… and I’m not talking cheese sandwich type conversations. I’m talking about the type of tweets that people post without really thinking about their target audience and what they want to read. After all, the point of being on Twitter is almost always three fold:
1) Attract your target audience to you by providing valuable content
2) Attract your target audience to your blog by providing valuable content
3) To have conversations with your network and target audience via Twitter
However, I see so many people falling into the trap of posting up these tweets which, add incredibly little value, and may even cause someone to stop following you.
Four square check-ins
Many people have a habit of checking in on four square and allowing it to automatically send a tweet to Twitter. There is nothing wrong per se with doing this, as long as you add some context to your tweet. Just telling someone that you have checked in at Starbucks or are now the mayor of your local Tesco, generally adds very little value to your followers.
Who has unfollowed me?
For some reason people seem to think that it is good to tell everyone when they have been unfollowed. Why? In fact, it is actually pretty aggressive to mention by the various automated tools who has unfollowed you on Twitter. Yes, sometimes Twitter randomly unfollows people for you (grrrr….), but do you really want to advertise to the world that people are not finding you interesting?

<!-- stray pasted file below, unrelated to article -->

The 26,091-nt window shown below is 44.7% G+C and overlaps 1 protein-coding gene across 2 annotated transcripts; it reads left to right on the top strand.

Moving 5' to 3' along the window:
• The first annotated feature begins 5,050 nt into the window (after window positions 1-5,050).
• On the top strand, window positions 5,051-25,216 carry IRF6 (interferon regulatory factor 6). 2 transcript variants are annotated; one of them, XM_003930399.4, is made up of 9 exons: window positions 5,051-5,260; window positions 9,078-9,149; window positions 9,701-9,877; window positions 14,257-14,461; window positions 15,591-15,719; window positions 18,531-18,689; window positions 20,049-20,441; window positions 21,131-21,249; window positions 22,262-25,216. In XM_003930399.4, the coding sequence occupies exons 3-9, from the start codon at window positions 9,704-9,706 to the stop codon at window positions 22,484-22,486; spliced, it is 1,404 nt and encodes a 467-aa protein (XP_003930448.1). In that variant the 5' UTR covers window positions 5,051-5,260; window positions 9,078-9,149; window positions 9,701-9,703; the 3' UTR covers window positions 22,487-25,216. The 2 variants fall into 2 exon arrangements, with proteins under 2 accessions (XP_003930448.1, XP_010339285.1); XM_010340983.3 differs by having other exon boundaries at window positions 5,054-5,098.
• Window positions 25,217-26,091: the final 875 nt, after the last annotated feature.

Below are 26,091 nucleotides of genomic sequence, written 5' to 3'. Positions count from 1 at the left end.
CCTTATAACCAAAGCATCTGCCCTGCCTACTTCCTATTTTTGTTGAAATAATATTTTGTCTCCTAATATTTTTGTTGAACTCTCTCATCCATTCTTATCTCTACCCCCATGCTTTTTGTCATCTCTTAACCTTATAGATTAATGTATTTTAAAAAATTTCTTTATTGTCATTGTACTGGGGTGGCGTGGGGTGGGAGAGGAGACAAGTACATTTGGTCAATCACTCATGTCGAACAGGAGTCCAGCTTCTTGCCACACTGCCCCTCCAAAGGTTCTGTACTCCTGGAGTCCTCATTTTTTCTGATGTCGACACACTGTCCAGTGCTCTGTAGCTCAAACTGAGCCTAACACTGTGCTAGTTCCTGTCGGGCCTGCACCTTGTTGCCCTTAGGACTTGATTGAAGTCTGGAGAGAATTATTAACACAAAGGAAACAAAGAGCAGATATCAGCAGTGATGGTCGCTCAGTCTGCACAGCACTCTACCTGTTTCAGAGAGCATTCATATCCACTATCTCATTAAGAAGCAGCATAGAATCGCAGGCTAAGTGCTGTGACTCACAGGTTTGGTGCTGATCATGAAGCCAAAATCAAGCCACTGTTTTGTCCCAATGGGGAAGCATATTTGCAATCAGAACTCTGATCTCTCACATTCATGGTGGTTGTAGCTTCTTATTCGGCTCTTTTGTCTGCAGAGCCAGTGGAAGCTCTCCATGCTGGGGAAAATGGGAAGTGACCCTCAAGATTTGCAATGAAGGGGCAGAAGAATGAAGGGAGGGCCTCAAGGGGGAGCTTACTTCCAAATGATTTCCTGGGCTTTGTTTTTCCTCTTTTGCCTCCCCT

Uncurated automated paper.li
I know the jury is out on whether the paper.li papers actually add any value. In my humble opinion, the answer is yes, but only when curated properly. Far too often people set their paper.li to tweet out automatically and they don’t take the time to curate what goes in or doesn’t go in the paper. Consequently the paper is often full of irrelevant or promotional content. Remember the golden rule here is to add value to your followers by what you tweet.
Follow Friday lists
This is a massive bugbear of mine. If you are going to add value with your follow Friday tweets then do take the time to really personalize them. Don’t just send out a massive block of tweets with #ff and a list of Twitter handles. If you are like me, you tend to ignore these. If however, someone has taken the time to really personalize their follow Friday recommendation, then this becomes a valuable guide to your followers on why you should follow someone.
I also find it incredibly annoying when one person on this list replies to all on the tweet to say thank you for the #ff…. Remember the key here is to properly and personally engage with people on Twitter. It is not a good mass broadcasting tool.
Long lists of RTs
Let’s be clear here, RTs are good things for you to do. What I am talking about is people who will go into Twitter and then do 10 RTs or more in one sitting. All they do is clog up your Twitter stream with mostly irrelevant tweets – which are very often part of a personal conversation- but because of the way they are using RTs, you get the benefit of just that one part of the conversation.
Is there anything I have missed from this list? What are your personal bugbears?